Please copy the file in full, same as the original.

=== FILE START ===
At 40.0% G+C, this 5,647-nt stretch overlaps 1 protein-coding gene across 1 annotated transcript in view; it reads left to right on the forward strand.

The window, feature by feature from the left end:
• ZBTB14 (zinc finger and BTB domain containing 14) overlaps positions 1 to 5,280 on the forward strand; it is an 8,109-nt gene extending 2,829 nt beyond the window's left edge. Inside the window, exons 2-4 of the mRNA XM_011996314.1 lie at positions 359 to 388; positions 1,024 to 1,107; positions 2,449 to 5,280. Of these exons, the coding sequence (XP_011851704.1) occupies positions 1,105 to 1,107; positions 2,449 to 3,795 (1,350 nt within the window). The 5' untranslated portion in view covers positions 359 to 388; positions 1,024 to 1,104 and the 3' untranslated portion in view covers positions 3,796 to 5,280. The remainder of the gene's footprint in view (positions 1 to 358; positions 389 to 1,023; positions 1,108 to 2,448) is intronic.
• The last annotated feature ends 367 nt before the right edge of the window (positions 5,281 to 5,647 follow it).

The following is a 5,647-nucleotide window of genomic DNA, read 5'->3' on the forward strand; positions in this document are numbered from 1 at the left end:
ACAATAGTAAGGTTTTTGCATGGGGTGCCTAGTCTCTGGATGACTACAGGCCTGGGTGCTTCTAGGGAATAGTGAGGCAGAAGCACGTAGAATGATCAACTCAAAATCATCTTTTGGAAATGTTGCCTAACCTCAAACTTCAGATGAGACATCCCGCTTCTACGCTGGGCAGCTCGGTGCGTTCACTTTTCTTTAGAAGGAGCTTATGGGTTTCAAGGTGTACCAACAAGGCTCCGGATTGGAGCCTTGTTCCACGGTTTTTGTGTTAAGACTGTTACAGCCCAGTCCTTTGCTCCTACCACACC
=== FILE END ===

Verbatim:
At 40.0% G+C, this 5,647-nt stretch overlaps 1 protein-coding gene across 1 annotated transcript in view; it reads left to right on the forward strand.

The window, feature by feature from the left end:
• ZBTB14 (zinc finger and BTB domain containing 14) overlaps positions 1 to 5,280 on the forward strand; it is an 8,109-nt gene extending 2,829 nt beyond the window's left edge. Inside the window, exons 2-4 of the mRNA XM_011996314.1 lie at positions 359 to 388; positions 1,024 to 1,107; positions 2,449 to 5,280. Of these exons, the coding sequence (XP_011851704.1) occupies positions 1,105 to 1,107; positions 2,449 to 3,795 (1,350 nt within the window). The 5' untranslated portion in view covers positions 359 to 388; positions 1,024 to 1,104 and the 3' untranslated portion in view covers positions 3,796 to 5,280. The remainder of the gene's footprint in view (positions 1 to 358; positions 389 to 1,023; positions 1,108 to 2,448) is intronic.
• The last annotated feature ends 367 nt before the right edge of the window (positions 5,281 to 5,647 follow it).

The following is a 5,647-nucleotide window of genomic DNA, read 5'->3' on the forward strand; positions in this document are numbered from 1 at the left end:
ACAATAGTAAGGTTTTTGCATGGGGTGCCTAGTCTCTGGATGACTACAGGCCTGGGTGCTTCTAGGGAATAGTGAGGCAGAAGCACGTAGAATGATCAACTCAAAATCATCTTTTGGAAATGTTGCCTAACCTCAAACTTCAGATGAGACATCCCGCTTCTACGCTGGGCAGCTCGGTGCGTTCACTTTTCTTTAGAAGGAGCTTATGGGTTTCAAGGTGTACCAACAAGGCTCCGGATTGGAGCCTTGTTCCACGGTTTTTGTGTTAAGACTGTTACAGCCCAGTCCTTTGCTCCTACCACACC